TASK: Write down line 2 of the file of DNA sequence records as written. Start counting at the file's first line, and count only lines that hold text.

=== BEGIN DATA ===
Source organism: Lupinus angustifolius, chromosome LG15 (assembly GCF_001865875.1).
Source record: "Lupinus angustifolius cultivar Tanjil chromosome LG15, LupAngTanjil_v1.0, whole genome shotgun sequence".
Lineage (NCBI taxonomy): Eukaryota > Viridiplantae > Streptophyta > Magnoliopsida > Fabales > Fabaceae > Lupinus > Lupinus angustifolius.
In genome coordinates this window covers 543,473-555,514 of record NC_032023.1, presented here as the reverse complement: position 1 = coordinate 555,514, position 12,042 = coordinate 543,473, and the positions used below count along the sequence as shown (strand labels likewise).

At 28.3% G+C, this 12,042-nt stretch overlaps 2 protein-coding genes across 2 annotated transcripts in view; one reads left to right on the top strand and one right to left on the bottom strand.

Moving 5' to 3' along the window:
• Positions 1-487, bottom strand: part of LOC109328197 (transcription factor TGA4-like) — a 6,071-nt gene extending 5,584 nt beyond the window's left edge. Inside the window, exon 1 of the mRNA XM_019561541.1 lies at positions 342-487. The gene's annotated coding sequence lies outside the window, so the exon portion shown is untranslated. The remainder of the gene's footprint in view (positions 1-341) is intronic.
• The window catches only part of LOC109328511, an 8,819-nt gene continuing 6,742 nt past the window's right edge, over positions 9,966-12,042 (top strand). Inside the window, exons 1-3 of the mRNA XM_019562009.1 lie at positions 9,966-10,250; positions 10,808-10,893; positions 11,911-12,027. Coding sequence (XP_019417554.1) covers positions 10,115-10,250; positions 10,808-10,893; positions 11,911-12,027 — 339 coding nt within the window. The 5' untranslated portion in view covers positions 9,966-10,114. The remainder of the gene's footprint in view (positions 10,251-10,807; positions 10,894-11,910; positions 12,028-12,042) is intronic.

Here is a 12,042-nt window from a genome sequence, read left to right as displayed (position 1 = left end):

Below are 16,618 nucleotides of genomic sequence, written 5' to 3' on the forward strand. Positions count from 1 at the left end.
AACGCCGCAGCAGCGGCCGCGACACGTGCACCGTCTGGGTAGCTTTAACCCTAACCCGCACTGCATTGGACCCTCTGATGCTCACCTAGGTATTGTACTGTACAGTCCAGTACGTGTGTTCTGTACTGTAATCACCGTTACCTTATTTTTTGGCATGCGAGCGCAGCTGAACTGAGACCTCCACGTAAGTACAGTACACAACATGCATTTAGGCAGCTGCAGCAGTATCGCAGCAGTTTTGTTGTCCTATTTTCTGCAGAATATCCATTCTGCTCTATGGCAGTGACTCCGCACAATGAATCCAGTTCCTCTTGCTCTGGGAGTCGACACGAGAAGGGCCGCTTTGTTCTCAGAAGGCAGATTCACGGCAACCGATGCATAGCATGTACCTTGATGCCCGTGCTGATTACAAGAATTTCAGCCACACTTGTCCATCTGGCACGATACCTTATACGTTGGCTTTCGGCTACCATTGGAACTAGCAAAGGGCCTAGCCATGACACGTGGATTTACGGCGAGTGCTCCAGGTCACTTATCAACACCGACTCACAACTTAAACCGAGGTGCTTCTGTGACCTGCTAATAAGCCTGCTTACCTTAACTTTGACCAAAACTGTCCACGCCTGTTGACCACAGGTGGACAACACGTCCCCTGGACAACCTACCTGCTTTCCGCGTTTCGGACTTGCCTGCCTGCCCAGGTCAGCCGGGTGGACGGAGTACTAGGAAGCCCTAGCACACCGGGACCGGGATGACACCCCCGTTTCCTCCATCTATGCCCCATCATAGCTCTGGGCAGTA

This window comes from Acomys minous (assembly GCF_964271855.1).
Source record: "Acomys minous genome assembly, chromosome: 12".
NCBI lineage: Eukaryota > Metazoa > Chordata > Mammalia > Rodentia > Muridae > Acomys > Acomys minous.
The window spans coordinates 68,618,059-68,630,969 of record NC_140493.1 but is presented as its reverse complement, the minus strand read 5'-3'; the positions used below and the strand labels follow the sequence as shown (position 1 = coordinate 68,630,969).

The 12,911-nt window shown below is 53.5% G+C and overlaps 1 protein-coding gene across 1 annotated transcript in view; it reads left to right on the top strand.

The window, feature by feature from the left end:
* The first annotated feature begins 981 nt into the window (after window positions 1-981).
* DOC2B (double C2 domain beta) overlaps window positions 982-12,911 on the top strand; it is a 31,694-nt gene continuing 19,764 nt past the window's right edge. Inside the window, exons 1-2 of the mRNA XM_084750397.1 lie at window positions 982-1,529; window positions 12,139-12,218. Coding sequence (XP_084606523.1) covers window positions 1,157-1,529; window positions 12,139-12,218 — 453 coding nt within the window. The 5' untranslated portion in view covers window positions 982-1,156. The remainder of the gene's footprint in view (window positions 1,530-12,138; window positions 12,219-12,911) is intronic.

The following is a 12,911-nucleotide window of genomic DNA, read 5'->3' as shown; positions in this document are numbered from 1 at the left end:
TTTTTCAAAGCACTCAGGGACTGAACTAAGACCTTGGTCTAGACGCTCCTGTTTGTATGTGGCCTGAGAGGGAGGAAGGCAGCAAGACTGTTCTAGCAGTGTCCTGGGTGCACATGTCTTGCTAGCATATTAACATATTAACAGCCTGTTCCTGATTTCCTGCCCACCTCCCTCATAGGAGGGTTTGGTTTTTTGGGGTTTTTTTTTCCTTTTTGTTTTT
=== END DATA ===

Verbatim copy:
Source record: "Lupinus angustifolius cultivar Tanjil chromosome LG15, LupAngTanjil_v1.0, whole genome shotgun sequence".